The Gym Saved My Life

by Samantha MartinSurvivor, NeuroblastomaApril 6, 2020View more posts from Samantha Martin

This is how the gym saved my life after cancer treatments.

A year before my cancer diagnosis I found my one true love—the gym. I went through a bout of depression and I was not sure where my life was headed or what I truly wanted to do with my life. I had dropped out of university because I knew that type of schooling was not for me. I felt like a failure while all my friends pursued their degrees. Overall, I was just stuck in a rut. I didn’t know what to do with my life. Looking back, I was just an eighteen year old girl who was searching for herself.

At that time, I joined my local gym and instantly fell in love. My days weren’t complete until I finished my workout. I fell in love with weightlifting and for an hour or two a day, the mountain of depression that was on my shoulders was lifted. I became strong, both physically and mentally.

Ironically enough, it was because I had gotten into such good shape and had lost a substantial amount of weight that my doctors found out I had a cancer called neuroblastoma. I was having all the classic symptoms of gallstones and gallbladder attacks—excruciating pain whenever I would eat fast-food or anything greasy or fried. This is a common side-effect with weight loss. The pain would start in my ribs and shoot all the way up my back and into my shoulders. My family doctor ordered an ultrasound for me, and sure enough, there were gallstones, but there were also tumors in my abdomen. Thanks to my weight loss triggering my gallbladder, my cancer was found.

It’s cliche to say the gym saved my life, both from my depression and cancer, but it truly did. The gym has become my safe haven—the place where I can escape all of life’s uncertainties, even if only for a brief period of time.

I had to go through multiple surgeries, chemotherapy, radiation, and a stem cell transplant. After treatments, it took years of getting back on my feet. I became so weak throughout my treatments that I could not even stand or walk to the bathroom without assistance. I could barely lift my head in the morning, let alone lift weights in the gym. I was heartbroken that all my hard work to build up my strength and to build a strong body had been taken away because of my cancer. I was weak and frail…

Once I was given the green light to start weight training again, I had one mission in mind: to get stronger than I had been before my cancer treatments. I started from the ground up of teaching myself how to balance and walk again without much assistance. At first, I could barely lift a 5-pound dumbbell without getting winded. Week after week and month after month, I trained. I spent countless hours back in the one place where I felt safe. The gym was my home. 9 years has passed since I first stepped foot in my small hometown gym and I am more proud of myself now than I was before my cancer journey. I can squat and dead lift over my own body weight. I can run so many kilometers without stopping for a break. I hike every summer. I ride my bicycle again. I may still feel broken most days because of everything cancer has taken from me, but when I step foot in that weight room, I feel more alive than ever. I am strong and cancer will never take that away from me.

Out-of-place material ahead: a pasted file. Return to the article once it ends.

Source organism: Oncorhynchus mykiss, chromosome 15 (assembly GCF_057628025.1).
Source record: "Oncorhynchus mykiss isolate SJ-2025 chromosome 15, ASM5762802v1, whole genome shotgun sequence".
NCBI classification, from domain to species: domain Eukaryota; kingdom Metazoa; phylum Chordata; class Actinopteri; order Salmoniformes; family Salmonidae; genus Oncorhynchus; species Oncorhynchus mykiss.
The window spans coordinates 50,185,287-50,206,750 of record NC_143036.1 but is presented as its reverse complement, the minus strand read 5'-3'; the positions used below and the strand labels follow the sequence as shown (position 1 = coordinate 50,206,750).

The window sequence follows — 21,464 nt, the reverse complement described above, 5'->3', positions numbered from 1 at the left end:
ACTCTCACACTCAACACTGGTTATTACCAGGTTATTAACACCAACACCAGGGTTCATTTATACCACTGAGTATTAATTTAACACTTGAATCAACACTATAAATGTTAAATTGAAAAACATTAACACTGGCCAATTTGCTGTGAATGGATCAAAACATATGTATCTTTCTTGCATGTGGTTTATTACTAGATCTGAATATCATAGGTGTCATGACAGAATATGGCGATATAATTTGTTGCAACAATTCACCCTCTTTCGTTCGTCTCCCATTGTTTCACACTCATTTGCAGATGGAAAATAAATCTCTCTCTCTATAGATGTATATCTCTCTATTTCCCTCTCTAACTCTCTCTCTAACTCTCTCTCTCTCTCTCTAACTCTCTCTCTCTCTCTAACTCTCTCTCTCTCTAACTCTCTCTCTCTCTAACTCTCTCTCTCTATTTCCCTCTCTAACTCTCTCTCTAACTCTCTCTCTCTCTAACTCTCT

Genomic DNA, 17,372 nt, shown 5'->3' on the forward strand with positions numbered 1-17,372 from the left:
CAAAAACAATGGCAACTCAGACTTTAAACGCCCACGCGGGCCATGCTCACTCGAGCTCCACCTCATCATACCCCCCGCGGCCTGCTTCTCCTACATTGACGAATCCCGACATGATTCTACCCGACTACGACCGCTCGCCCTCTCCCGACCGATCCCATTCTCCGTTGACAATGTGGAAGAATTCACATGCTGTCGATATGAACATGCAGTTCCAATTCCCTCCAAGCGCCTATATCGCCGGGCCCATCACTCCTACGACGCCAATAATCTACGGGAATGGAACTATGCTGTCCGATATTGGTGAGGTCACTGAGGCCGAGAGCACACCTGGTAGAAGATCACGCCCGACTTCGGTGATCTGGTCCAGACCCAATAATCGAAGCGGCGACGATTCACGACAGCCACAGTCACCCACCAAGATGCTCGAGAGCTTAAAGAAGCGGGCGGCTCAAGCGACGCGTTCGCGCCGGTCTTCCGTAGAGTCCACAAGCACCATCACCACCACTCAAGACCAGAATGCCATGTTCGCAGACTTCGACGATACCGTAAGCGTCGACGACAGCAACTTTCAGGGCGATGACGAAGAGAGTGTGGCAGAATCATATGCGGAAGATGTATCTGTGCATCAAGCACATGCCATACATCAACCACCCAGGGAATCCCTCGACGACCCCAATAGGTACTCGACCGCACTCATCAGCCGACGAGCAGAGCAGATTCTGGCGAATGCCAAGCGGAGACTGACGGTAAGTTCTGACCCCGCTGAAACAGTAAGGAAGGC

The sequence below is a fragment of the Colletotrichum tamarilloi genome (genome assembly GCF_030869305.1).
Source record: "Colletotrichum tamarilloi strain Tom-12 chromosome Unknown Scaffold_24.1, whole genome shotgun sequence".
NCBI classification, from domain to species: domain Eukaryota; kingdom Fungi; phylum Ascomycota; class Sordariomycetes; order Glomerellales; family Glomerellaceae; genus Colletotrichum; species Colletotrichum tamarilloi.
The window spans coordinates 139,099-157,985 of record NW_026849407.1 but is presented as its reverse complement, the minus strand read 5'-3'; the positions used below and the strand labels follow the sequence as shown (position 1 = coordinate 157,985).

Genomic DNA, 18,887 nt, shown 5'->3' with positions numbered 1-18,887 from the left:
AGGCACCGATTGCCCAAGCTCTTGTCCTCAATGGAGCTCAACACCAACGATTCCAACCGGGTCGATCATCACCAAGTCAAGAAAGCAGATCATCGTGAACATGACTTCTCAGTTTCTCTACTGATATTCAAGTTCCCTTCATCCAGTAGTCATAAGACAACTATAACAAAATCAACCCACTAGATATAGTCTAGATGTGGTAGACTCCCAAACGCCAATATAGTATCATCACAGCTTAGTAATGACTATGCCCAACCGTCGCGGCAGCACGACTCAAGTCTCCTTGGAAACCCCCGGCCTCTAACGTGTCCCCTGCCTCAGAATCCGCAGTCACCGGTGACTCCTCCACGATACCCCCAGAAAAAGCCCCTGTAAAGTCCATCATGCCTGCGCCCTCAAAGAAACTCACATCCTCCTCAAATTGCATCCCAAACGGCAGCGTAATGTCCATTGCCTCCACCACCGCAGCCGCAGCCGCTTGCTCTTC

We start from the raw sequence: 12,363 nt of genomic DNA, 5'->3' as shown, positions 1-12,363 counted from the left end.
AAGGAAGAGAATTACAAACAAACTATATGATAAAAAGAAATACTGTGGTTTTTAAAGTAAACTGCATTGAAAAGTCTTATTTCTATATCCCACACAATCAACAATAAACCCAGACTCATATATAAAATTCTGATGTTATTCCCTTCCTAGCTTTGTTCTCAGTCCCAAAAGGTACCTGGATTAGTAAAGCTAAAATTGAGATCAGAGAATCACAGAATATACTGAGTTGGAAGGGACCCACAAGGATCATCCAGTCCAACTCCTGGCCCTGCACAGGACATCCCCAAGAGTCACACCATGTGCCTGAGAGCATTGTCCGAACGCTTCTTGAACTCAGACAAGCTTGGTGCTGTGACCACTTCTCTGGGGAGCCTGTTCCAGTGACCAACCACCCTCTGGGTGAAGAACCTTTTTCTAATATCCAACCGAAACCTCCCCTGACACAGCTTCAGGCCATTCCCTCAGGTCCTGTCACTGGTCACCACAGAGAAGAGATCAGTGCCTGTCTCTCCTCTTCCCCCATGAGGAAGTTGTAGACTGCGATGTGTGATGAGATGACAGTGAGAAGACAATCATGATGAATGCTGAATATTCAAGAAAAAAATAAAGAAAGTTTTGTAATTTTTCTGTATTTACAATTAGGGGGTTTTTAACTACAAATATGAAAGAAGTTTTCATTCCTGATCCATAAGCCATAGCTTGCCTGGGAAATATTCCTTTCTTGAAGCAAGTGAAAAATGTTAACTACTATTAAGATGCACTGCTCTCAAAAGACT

Sammi Martin working out

Samantha after treatments working out

I often get asked from other survivors how I got back into fitness despite the challenges that we often face after treatment. Here are some tips:

  • Start slowly!

    • It’s important to remember that your body has been through a lot and in most cases, you will not have the same stamina and physical ability you had pre-cancer treatments. It may take a while to build up your strength again, but you will get there.

  • Don’t beat yourself up!

    • You are brave for even wanting to become more physically active! Make small goals and achieve them one at a time. Be gentle with yourself.

  • Find an exercise regimen that you enjoy and works within your limitations!

    • Perhaps treatments have created some obstacles for you where you cannot perform certain activities—try finding other forms of physical activity that work within your limits. Or perhaps, maybe, you do not like the same type of exercise or workouts you did pre-cancer—try something new that you will likely be able to stick to and enjoy.

  • Put your health first!

    • If you don’t have your health, you don’t have anything. Exercising is a priority.

  • Weightlifting is beneficial for so many reasons!

    • As a woman who has undergone chemotherapy and radiation, I was put into premature menopause which is the case for many women. Weight-bearing exercises can have many benefits such as strengthening your bones which helps during menopause where bones can become brittle.

  • Be mindful of what you consume!

    • It is important to be aware of what foods you are putting into your body. Exercise is only a part of living a healthy lifestyle—the rest happens in the kitchen. Try to heal your body from the inside-out with nutritious foods.


All of the posts written for Elephants and Tea are contributed by patients, survivors, caregivers and loved ones dealing with cancer.  If you have a story or experience you would like to share with the cancer community we would love to hear from you!  Please submit your idea at https://www.elephantsandtea.com/contact/submissions/.

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